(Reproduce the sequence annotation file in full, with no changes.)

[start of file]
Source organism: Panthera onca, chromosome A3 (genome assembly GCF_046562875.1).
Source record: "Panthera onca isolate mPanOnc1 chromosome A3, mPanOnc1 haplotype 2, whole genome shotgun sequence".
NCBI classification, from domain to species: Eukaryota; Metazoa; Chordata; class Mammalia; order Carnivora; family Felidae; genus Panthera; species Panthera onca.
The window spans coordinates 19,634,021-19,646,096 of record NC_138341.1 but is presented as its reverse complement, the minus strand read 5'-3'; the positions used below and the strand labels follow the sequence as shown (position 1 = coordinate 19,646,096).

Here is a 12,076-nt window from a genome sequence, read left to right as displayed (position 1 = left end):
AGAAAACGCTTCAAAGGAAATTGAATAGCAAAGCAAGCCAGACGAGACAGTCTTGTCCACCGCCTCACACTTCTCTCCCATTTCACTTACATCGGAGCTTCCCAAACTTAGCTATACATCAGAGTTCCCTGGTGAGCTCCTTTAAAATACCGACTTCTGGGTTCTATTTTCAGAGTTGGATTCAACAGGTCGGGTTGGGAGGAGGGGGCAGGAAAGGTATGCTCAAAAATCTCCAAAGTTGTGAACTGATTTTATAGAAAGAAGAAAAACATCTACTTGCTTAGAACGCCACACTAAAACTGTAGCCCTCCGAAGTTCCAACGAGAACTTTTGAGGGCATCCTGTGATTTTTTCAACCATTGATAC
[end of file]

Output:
Source organism: Panthera onca, chromosome A3 (genome assembly GCF_046562875.1).
Source record: "Panthera onca isolate mPanOnc1 chromosome A3, mPanOnc1 haplotype 2, whole genome shotgun sequence".
NCBI classification, from domain to species: Eukaryota; Metazoa; Chordata; class Mammalia; order Carnivora; family Felidae; genus Panthera; species Panthera onca.
The window spans coordinates 19,634,021-19,646,096 of record NC_138341.1 but is presented as its reverse complement, the minus strand read 5'-3'; the positions used below and the strand labels follow the sequence as shown (position 1 = coordinate 19,646,096).

Here is a 12,076-nt window from a genome sequence, read left to right as displayed (position 1 = left end):
AGAAAACGCTTCAAAGGAAATTGAATAGCAAAGCAAGCCAGACGAGACAGTCTTGTCCACCGCCTCACACTTCTCTCCCATTTCACTTACATCGGAGCTTCCCAAACTTAGCTATACATCAGAGTTCCCTGGTGAGCTCCTTTAAAATACCGACTTCTGGGTTCTATTTTCAGAGTTGGATTCAACAGGTCGGGTTGGGAGGAGGGGGCAGGAAAGGTATGCTCAAAAATCTCCAAAGTTGTGAACTGATTTTATAGAAAGAAGAAAAACATCTACTTGCTTAGAACGCCACACTAAAACTGTAGCCCTCCGAAGTTCCAACGAGAACTTTTGAGGGCATCCTGTGATTTTTTCAACCATTGATAC